The Technology Behind Today’s College Athlete

There’s more than meets the eye when it comes to all of the technology now supporting student athletes.

There's a growing emphasis on technology in the athletic departments of many college institutions. Many trends are contributing to the increasing reliance on technology-backed practices and data gathering.

HD cameras today are more affordable, and access to mobile devices and tablets is nearly ubiquitous. All of that means it's now easier for coaches and athletes to review video footage from practices and games.

Coaches and teams at the University of Pittsburgh use video to analyze athletes' performance and correct mistakes. Football, basketball, gymnastics and other team coaches there are incorporating wearable video cameras and drones to watch player action from new and unique perspectives.

Products such as Cisco Systems' Connected Stadium, GoPro cameras and tablets also are leveraged to improve fan experience on game days.

Beyond such direct tech tie-ins, business intelligence and data analytics tools provide new insights into athletes' performance and overall health (think Fitbit and other wearable monitors). Today's tech-enabled athletes, it seems, aren't required to think about their performance only during practice — improvement now is an all-day, everyday affair.

A recent NCAA Athletic Director Round Table shared several directors' views on best practices, trends and the use of technology in college athletics. At Boston College, "technology provides multiple avenues for students, fans and alumni to follow our programs, provide feedback, interact with key stakeholders and share information in meaningful ways," says Brad Bates, BC's director of athletics.

Beyond the Field

Eric Sexton, the director of athletics at Wichita State University, says teams there use a software solution to track coaches' recruiting calls and other text contacts to assist in better monitoring.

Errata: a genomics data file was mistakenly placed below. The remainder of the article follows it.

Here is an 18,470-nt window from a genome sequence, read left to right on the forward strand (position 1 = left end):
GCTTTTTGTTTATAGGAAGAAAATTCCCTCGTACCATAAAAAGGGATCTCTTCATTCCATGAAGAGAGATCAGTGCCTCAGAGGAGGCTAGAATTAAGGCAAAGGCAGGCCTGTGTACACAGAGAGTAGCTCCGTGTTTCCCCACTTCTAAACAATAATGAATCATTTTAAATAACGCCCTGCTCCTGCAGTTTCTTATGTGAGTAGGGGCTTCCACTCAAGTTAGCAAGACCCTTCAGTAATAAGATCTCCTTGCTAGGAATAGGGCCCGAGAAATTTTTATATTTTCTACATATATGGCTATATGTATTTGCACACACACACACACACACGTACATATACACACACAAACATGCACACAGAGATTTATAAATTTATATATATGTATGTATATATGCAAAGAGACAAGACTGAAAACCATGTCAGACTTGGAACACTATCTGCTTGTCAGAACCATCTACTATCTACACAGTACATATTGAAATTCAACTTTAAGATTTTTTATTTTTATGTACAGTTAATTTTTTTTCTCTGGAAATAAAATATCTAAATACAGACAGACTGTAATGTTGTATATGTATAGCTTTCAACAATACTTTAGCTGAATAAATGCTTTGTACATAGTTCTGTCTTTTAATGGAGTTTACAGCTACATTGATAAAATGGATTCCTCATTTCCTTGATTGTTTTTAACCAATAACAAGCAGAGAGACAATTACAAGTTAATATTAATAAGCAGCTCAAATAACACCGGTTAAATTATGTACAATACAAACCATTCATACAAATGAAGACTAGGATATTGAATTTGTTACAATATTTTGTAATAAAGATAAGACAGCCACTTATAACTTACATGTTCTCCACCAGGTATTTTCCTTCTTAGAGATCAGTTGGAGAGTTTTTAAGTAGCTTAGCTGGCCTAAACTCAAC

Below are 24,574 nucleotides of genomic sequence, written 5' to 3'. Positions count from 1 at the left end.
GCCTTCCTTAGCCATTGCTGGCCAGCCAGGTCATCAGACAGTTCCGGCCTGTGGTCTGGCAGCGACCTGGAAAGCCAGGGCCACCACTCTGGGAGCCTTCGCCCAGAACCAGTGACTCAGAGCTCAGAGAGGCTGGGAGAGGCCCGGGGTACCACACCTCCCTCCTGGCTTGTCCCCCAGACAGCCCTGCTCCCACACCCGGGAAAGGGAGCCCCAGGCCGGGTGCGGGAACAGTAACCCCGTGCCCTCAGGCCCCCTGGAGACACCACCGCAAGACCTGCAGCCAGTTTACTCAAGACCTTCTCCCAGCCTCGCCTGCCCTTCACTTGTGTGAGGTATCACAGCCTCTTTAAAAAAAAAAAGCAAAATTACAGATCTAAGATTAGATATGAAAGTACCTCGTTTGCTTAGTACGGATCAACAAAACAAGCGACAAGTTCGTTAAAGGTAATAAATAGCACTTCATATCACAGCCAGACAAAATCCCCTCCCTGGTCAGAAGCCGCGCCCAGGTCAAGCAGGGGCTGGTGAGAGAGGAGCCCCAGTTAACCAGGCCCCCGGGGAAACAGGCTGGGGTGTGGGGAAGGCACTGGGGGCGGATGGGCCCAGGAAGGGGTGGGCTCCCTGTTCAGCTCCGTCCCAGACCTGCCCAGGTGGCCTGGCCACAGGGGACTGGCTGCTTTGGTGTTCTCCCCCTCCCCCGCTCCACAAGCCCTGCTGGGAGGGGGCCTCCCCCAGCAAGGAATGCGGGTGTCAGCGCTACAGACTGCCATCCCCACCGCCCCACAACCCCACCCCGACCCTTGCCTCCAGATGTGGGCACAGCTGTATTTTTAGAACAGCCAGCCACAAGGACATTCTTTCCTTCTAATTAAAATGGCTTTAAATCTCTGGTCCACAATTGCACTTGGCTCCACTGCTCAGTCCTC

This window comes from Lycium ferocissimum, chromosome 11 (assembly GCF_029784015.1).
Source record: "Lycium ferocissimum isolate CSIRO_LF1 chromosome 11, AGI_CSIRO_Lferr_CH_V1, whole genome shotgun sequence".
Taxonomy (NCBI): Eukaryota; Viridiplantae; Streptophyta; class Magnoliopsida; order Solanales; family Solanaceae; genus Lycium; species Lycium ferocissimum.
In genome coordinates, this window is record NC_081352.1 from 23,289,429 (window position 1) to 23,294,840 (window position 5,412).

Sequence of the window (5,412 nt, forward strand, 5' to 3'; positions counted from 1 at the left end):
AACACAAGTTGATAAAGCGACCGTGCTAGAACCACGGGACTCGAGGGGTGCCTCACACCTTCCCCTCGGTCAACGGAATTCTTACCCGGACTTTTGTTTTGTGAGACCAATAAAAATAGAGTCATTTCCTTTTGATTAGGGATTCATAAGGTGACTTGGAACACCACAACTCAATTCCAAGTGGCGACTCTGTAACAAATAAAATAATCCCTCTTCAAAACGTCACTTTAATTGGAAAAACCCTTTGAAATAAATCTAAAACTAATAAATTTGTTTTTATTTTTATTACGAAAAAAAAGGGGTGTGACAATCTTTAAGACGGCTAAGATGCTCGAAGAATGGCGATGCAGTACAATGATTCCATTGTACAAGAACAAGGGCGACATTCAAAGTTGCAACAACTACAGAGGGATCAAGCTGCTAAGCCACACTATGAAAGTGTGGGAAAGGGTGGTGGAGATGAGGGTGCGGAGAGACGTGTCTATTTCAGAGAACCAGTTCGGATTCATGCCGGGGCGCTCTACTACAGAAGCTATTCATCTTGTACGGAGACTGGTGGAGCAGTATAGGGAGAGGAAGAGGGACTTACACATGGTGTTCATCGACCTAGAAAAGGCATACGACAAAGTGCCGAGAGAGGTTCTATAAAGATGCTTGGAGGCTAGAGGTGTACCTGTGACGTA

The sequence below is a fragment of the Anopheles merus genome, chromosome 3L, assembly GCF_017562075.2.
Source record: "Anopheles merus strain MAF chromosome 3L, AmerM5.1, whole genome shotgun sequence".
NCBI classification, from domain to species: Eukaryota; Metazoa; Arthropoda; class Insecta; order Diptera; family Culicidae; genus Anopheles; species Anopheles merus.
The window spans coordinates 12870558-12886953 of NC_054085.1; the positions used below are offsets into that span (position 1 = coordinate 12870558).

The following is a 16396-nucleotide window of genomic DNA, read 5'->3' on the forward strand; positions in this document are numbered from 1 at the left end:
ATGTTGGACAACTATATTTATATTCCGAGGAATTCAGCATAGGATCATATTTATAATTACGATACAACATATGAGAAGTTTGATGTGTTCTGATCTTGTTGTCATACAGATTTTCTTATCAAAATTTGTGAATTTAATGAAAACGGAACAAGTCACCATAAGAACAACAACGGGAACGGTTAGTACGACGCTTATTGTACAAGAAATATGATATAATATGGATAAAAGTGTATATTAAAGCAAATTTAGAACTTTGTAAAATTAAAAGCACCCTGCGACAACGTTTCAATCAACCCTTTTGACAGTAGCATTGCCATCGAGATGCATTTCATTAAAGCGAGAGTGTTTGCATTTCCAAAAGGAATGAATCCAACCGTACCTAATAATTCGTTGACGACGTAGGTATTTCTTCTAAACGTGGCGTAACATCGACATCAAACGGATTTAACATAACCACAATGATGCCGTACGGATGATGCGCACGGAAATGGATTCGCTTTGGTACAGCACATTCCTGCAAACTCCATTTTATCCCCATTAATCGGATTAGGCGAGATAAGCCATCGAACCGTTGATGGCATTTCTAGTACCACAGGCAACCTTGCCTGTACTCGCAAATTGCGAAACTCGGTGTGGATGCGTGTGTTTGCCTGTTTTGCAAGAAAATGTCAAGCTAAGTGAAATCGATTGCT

How technology will continue to evolve in athletics remains to be seen.

"The challenge is to use it to our advantage and not get bogged down in minutiae, which can easily happen," says Ron Wellman, director of athletics at Wake Forest University.

Indeed, as technology continues to be embedded in every facet of work, study and now play, colleges and universities should ensure they have appropriate resources to back it all up and get the most out of their tech spend. Appropriate network bandwidth and capacity are crucial for video-intensive applications on campus or on the field. Adequate storage and plans for disaster recovery or continuity of operations are critical for those institutions that rely heavily on Big Data and data-based performance monitoring. And business intelligence systems and tools allow coaches and players to make better-informed decisions based on all of the newly available data.

Many athletic departments are tapping cloud-based solutions and resources to cover all or part of those needs.

Back to Class

Of course, all of the technology available to help improve athletes' performance means nothing if those athletes aren't eligible to play. Maintaining connections to classmates and professors back on campus while on the road for away games is another critical component for student athlete success.

Not only in the classroom but also on the road, student athletes can communicate or conference with instructors and other students, complete and share documents and assignment materials, and keep up with classwork and lectures.

It will be interesting to see whether all of the data highlighting athletic performance will also show improvements in student athletes' academic performance as more of these tools are utilized.

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Feb 12 2015